When Eastern Orthodox Christians begin their worship service, the Divine Liturgy, the priest loudly proclaims, “Blessed is the Kingdom of the Father, and of the Son, and of the Holy Spirit, now and ever, and unto ages of ages!” This is a way to remind everyone who is gathered that they have stepped out of the regular world, and at that moment, when they are all gathered together in the Name of God, they are truly in the Kingdom.
When Roman Catholic Christians begin their worship service, the Mass, the priest loudly proclaims, “The grace of our Lord Jesus Christ, the love of God, and the communion of the Holy Spirit be with you all!” This is a way to remind everyone there that they are gathered to interact with the Triune God who comes to them in love and grace.
When many Protestant Christians begin their worship service, the leader loudly proclaims, “Good morning!”
The Protestant calls to worship may not evoke much by way of Christian life or theology, but when Christians who attend a Divine Liturgy or Mass make it a perfunctory duty rather than an opportunity to step out of everyday life and encounter the divine, their greetings have as much meaning as “Good morning.”
Whether we are Protestant, Roman Catholic, or Orthodox (or Anglican, for those who do not like to be lumped in with Protestants), worship is hard work. Perhaps this is why it is liturgy is called the work of the people. It takes a significant amount of effort and energy to remain focused on the reality of our relationship with God as evidenced in a worship service. It is too easy to be distracted by the praise band, the choir robes, the stained glass, the icons, the incense, the new chairs, or the people gathered around us. Worship is hard work.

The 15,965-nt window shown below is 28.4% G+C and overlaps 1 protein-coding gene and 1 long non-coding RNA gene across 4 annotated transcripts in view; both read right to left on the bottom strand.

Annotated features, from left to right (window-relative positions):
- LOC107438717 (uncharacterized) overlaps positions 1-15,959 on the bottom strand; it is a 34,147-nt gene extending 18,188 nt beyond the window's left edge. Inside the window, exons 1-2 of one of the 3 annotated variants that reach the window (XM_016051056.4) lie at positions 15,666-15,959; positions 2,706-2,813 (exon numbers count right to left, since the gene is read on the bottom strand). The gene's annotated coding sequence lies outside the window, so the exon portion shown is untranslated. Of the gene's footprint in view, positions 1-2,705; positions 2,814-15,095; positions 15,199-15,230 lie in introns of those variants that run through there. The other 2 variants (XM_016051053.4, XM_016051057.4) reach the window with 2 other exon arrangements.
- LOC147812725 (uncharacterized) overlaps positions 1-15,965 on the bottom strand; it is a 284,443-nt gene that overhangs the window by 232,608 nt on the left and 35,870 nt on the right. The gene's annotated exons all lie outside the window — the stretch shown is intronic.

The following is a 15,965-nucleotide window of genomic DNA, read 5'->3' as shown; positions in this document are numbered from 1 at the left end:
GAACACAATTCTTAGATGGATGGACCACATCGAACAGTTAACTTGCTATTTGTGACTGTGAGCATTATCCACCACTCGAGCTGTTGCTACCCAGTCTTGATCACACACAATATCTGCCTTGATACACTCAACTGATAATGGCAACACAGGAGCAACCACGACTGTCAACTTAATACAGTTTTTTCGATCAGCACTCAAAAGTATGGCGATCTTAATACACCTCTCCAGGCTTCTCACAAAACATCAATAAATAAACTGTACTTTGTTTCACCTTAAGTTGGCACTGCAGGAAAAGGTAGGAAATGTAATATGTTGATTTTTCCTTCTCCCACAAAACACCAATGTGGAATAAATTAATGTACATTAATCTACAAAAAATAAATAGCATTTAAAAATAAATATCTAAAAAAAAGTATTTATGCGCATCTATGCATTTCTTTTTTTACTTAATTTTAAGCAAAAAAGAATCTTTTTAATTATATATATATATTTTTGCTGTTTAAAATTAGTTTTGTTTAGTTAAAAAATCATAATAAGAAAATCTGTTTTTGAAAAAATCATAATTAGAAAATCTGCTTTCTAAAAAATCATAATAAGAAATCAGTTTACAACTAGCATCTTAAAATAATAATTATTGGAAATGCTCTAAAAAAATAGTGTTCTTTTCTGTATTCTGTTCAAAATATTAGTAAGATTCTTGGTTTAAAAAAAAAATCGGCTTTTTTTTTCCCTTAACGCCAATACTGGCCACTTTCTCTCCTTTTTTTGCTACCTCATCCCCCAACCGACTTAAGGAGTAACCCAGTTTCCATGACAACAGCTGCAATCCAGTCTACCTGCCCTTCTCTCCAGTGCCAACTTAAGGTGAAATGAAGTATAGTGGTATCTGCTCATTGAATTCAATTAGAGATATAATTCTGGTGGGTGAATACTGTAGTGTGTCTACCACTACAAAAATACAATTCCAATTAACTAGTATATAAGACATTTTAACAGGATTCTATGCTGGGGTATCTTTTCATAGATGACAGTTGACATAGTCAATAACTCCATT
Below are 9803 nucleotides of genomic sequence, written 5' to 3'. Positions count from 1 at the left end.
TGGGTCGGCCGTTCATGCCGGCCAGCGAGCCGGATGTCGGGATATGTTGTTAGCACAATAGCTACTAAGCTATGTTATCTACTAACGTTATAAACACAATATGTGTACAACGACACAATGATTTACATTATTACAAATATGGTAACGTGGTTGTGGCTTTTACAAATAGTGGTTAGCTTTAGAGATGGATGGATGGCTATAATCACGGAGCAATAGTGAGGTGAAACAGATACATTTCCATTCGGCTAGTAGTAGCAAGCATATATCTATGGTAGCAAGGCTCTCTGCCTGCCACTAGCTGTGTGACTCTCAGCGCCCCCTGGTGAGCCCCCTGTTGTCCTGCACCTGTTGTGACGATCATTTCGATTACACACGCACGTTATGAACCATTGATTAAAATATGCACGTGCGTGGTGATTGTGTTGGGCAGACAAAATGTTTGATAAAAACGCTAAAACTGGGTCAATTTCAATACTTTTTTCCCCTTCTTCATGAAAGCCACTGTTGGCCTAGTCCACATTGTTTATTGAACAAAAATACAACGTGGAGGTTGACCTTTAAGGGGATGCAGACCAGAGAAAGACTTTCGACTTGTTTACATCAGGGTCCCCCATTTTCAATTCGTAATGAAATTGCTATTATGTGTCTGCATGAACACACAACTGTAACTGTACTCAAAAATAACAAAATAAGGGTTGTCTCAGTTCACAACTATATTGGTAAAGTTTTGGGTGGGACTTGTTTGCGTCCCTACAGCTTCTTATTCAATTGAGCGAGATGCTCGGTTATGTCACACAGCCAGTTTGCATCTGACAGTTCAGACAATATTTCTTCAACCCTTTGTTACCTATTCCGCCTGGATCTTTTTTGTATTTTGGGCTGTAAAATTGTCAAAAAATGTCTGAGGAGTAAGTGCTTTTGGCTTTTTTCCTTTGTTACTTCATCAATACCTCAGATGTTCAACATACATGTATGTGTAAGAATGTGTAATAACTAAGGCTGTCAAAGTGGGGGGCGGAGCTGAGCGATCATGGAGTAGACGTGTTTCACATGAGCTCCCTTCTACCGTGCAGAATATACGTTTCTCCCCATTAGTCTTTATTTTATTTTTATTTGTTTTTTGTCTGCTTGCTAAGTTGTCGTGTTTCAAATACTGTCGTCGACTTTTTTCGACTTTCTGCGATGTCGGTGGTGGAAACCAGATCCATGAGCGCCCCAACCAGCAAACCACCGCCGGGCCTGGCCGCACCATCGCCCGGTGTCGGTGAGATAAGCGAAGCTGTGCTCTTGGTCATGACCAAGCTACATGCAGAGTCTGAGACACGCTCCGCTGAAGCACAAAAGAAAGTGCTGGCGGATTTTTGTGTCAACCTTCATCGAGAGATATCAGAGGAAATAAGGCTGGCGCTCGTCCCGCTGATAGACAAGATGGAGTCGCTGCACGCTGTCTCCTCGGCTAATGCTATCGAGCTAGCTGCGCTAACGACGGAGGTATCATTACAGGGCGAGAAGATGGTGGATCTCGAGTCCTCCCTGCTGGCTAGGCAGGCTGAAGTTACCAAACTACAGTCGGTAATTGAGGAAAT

Truth be told, many of our congregations (or fellowships or whatever the current name for the gathered people of God is) make it even more difficult to worship. This is because we spend so much time trying to make the service relevant to the people. The people who may or may not attend become the focus of the planning and implementing of the service. This is evangelism, not worship. Worship is God-focused. Evangelism is people-focused. Churches that confuse the two do neither well.
What, then, are Christians to do in order to truly worship as Jesus says, in Spirit and truth? We must prepare our own hearts and souls to worship even before we arrive to worship. We need to spend time in prayer and reflection before church. We need to ask the Holy Spirit to keep us open and receptive to his leading in the service. We must ask God to prepare us to hear the Word of the Lord in our ears and in our souls.
This kind of spiritual preparation can come in many forms. For those who have quiet households, prayer on Saturday night before bed, and then continuing on Sunday morning before services can be wonderful. For those who have a bit more hectic households, listening to meaningful Christian music on the way to services can work just as well. Devotional reading can put some people in the proper mindset to allow their souls to be touched by God. Others like to read how God has been at work in the life of the Church down through the ages in the stories of ordinary Christians who were empowered to do extraordinary things. Some connect with God through music, and some through nature. No matter which way each of us finds to open our hearts, souls, minds, and strength to the presence of the Living God, we need to do it. Quantity of time in preparation is not the key, quality is.
In this way, we can all be prepared to encounter the grace, love, and communion of God in the Kingdom here and now, and it will truly be a good morning.